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BUNNY 911 – If your rabbit hasn’t eaten or pooped in 12-24 hours, call a vet immediately!  Don’t have a vet? Check out VET RESOURCES 

The subject of intentional breeding or meat rabbits is prohibited. The answers provided on this board are for general guideline purposes only. The information is not intended to diagnose or treat your pet.  It is your responsibility to assess the information being given and seek professional advice/second opinion from your veterinarian and/or qualified behaviorist.

BINKYBUNNY FORUMS

Forum BONDING How to stop invasion of privacy?

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    • ZhuMo
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      16 posts Send Private Message

        Notes:
        Zhu: Netherland dwarf, Female, 2 years old, spayed at 6 months
        Mo: Holland Lop, Female, 2 years old, spayed at 6 months

        Its been 2 years since I’ve last tried to bond them. Since my last post I have taken them to a professional bonder and they stayed there for almost a month just for their bond to break a couple months after. And I have kept them in seperate rooms since then. Occasionally I’d open the doors and them them eat together, never any fights. I started to let them play together maybe max 10 minutes and then 20 and then 30. Never any fights.
        I finally decided maybe it was time to try and bond them again so here I am in a completely neutral territory for them. I started them with a 4×3 nic grid and a water bowl and after a couple hours I added a big litter box.
        They seem to be doing fine rarely any fights but my problem here is,
        Only Zhu grooms Mo. Mo never grooms Zhu back and Zhu gets upset and bites Mo. This seemed to calm down after Zhu realized Mo isnt going to groom her ever but the problem is Mo is constantly asking to be groomed and constantly invading Zhus personal space. And this causes Zhu to bite her which causes a fight. How do I stop this? How can i get Mo to stop jumping over Zhus head or constantly asking to be groomed?

        Theyve also some what established that they will take turns using the litter box so there is no issue over that either but I’m thinking of adding another litterbox.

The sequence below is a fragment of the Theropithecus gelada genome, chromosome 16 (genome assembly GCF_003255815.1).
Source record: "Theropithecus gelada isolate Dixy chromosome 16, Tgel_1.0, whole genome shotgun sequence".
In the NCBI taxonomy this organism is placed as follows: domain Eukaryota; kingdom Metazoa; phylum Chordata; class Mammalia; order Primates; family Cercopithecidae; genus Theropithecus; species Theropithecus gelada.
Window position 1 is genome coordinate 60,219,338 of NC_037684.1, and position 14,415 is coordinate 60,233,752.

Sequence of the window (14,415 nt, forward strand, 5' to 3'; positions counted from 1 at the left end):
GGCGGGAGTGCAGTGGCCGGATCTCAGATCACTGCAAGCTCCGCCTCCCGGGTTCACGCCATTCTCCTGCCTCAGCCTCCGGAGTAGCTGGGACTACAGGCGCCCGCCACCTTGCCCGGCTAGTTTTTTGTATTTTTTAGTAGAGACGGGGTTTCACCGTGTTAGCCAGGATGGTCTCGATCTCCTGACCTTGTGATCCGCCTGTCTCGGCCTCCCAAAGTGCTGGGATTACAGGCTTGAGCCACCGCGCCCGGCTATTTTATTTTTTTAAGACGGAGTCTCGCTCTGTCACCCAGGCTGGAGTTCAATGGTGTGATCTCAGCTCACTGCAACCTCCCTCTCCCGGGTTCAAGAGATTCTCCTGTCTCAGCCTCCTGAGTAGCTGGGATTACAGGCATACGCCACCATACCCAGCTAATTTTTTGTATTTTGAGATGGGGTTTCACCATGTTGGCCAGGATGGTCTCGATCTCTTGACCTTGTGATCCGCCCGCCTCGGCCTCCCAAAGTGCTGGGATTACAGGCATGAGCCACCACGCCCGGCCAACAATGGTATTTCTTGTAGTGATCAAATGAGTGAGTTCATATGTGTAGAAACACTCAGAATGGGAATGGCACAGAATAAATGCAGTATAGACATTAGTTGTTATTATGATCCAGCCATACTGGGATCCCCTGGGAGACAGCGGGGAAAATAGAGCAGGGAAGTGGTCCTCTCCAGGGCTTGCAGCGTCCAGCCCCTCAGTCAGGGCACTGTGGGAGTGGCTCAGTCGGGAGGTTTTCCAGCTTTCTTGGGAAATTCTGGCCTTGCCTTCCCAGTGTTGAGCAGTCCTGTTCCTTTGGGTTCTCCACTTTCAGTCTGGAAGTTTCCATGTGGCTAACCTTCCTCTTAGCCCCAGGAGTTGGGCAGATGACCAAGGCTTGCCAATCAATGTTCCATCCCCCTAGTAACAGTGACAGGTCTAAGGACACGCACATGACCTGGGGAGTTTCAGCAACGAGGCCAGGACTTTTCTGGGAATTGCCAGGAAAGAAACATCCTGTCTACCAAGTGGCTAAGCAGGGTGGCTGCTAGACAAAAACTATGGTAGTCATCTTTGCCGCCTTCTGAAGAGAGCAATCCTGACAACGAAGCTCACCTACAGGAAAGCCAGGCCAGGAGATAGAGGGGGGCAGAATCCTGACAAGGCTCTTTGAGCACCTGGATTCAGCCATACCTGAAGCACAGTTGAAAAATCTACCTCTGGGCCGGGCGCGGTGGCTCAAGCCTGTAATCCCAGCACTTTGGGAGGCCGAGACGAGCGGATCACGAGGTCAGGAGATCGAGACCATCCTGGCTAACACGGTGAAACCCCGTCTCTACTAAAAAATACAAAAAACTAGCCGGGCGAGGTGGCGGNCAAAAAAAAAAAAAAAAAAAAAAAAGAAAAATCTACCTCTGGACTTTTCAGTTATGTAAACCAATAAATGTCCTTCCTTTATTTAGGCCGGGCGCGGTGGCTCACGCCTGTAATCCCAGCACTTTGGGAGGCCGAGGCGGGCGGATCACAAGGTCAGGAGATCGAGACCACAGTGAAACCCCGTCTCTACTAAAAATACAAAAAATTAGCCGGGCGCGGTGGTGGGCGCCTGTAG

• DanaNM
        Moderator
        8931 posts Send Private Message

          There really isn’t a way to stop those behaviors, as they are pretty normal rabbit behaviors, esp during bonding. In a bonded pair it doesn’t cause fighting. All you can really do is keep supervising and intervening before fights happen. Eventually the behaviors should calm down. How long have you been working with them in this round of bonding?

          Adding a second litter box is fine.

          . . . The answers provided in this discussion are for general guideline purposes only. The information is not intended to diagnose or treat your pet. Seek the advice of your veterinarian or a qualified behaviorist.  


        • ZhuMo
          Participant
          16 posts Send Private Message

            This is the third day and it doesn’t seem to be getting better if anything it’s getting worse. Zhu would get annoyed instantly and would nip at Mo and retreat but Mo would see this as an attack and lung after Zhu after.


          • DanaNM
            Moderator
            8931 posts Send Private Message

              You may need to slow down a bit. Try removing the litter boxes and shortening the sessions again.

              . . . The answers provided in this discussion are for general guideline purposes only. The information is not intended to diagnose or treat your pet. Seek the advice of your veterinarian or a qualified behaviorist.  


            • ZhuMo
              Participant
              16 posts Send Private Message

                I am currently at a relative’s home almost an hour away from their permanent home. If i bring them back and house them seperately while I do short sessions would this place still be considered neutral?


              • DanaNM
                Moderator
                8931 posts Send Private Message

                  Anywhere they don’t normally spend time is neutral, so that could be an area of your home that’s away from their areas (such as a bathroom). I think given their history, doing bonding gradually may be the safest bet, so you can sure their bond is very strong and won’t break again.  So you could either bring them to the space you are currently using for bonding sessions, or use a space within your house (or backyard, or a nearby friend’s house). It also may help to house them side by side, and swap sides every day or two, rather than in separate rooms, if possible. Ideally you want to see them basically ignoring the other bun through the barrier. If they are showing aggression through the barrier I would wait to do bonding sessions until they calm down.

                  One thing you might try, that I was discussing with someone in another bonding thread, is doing some side-by-side training with them during bonding sessions. I was having a discussion with a friend at a rescue I used to volunteer at about the trio I’m trying to bond. She said when they introduce new animals to a group at zoos they will often do training with the animals so they focus on something other than the other animal. They start with them farther apart from one another and then have them move gradually closer together. If you work with your buns a bit to clicker train them this could be something to incoporate.

                  . . . The answers provided in this discussion are for general guideline purposes only. The information is not intended to diagnose or treat your pet. Seek the advice of your veterinarian or a qualified behaviorist.  

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              Forum BONDING How to stop invasion of privacy?